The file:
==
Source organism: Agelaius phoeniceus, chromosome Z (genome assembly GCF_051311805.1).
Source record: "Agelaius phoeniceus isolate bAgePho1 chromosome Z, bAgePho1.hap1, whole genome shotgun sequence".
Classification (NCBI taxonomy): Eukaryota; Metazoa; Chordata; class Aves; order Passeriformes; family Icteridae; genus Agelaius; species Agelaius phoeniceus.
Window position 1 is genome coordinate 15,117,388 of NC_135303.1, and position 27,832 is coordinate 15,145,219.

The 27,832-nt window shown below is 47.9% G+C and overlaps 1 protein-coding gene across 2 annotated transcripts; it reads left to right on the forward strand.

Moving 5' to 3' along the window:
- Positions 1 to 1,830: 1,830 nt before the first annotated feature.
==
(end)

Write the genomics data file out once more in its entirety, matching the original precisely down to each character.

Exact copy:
Source organism: Agelaius phoeniceus, chromosome Z (genome assembly GCF_051311805.1).
Source record: "Agelaius phoeniceus isolate bAgePho1 chromosome Z, bAgePho1.hap1, whole genome shotgun sequence".
Classification (NCBI taxonomy): Eukaryota; Metazoa; Chordata; class Aves; order Passeriformes; family Icteridae; genus Agelaius; species Agelaius phoeniceus.
Window position 1 is genome coordinate 15,117,388 of NC_135303.1, and position 27,832 is coordinate 15,145,219.

The 27,832-nt window shown below is 47.9% G+C and overlaps 1 protein-coding gene across 2 annotated transcripts; it reads left to right on the forward strand.

Moving 5' to 3' along the window:
- Positions 1 to 1,830: 1,830 nt before the first annotated feature.